The temporal coloring approach could work for showing long-term changes but you’re right it isn’t good for discerning between individual changes due to human visual “just noticable difference”. Color could be used in an animation to highlight the new additions and then have the color fade away as time marches on.

    As for adding time-dimension, there are at least two things you might try. Why confine yourself to 2d plot when you could visualize 3d plot with time as the z-component? But sticking with 2-d, choosing a single node as the center of gravity, you could have concentric circles to show the propagation of time and incremental node additions would appear within a time band. As you mention though, these only work well for smaller graphs as the edges will clutter the view (and look like a tangled spider web 🙂

    A lot depends on the specific objective of what you’re trying to visualize and the insights you’re hoping to glean from such a visual.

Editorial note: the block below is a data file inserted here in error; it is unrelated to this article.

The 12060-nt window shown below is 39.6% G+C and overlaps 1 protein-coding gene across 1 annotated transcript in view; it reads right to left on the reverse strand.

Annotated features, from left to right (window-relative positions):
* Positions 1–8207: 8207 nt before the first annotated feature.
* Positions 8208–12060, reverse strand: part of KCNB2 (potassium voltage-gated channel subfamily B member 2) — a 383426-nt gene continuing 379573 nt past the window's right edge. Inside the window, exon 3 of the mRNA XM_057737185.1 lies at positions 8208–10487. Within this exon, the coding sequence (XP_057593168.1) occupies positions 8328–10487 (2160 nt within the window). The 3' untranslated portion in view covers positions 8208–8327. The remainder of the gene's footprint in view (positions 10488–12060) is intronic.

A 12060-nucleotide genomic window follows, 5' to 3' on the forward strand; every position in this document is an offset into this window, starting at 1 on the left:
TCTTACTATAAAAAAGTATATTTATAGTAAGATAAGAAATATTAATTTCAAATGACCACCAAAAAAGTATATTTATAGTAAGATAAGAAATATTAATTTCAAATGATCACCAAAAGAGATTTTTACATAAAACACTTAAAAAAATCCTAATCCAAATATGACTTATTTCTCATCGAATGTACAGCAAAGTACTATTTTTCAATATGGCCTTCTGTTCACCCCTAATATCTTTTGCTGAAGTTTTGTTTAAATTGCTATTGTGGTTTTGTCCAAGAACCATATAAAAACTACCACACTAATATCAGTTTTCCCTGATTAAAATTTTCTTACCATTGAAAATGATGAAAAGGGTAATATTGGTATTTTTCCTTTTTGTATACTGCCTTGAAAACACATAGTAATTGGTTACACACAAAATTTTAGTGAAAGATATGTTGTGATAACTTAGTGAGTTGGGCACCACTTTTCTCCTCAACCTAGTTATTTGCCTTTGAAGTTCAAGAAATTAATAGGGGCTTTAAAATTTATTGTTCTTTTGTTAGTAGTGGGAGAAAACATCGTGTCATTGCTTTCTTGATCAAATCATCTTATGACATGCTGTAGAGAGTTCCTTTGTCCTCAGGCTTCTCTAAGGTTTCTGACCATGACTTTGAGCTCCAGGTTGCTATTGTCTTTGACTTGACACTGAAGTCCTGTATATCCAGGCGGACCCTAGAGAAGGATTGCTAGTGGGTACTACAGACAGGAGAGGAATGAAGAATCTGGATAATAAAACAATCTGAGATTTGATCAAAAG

Comment by Dustin Burke — December 9, 2008 @ 9:36 am

  7. A simple variation of what Cappella posted above makes sense to me. Using a simple grayscale model with 16-32 levels would likely be usable without cluttering the graph. The question is how to assign the colors…there seem to be several reasonable approaches that are likely to have widely different levels of implementation complexity.

    1 – A simple linear scale, with time broken into n intervals and links colored based upon the interval in which they were started. Black is most recent (freshest) and lighten over time.

    2 – A logarithmic scale, like the above, with greater resolution for recent events.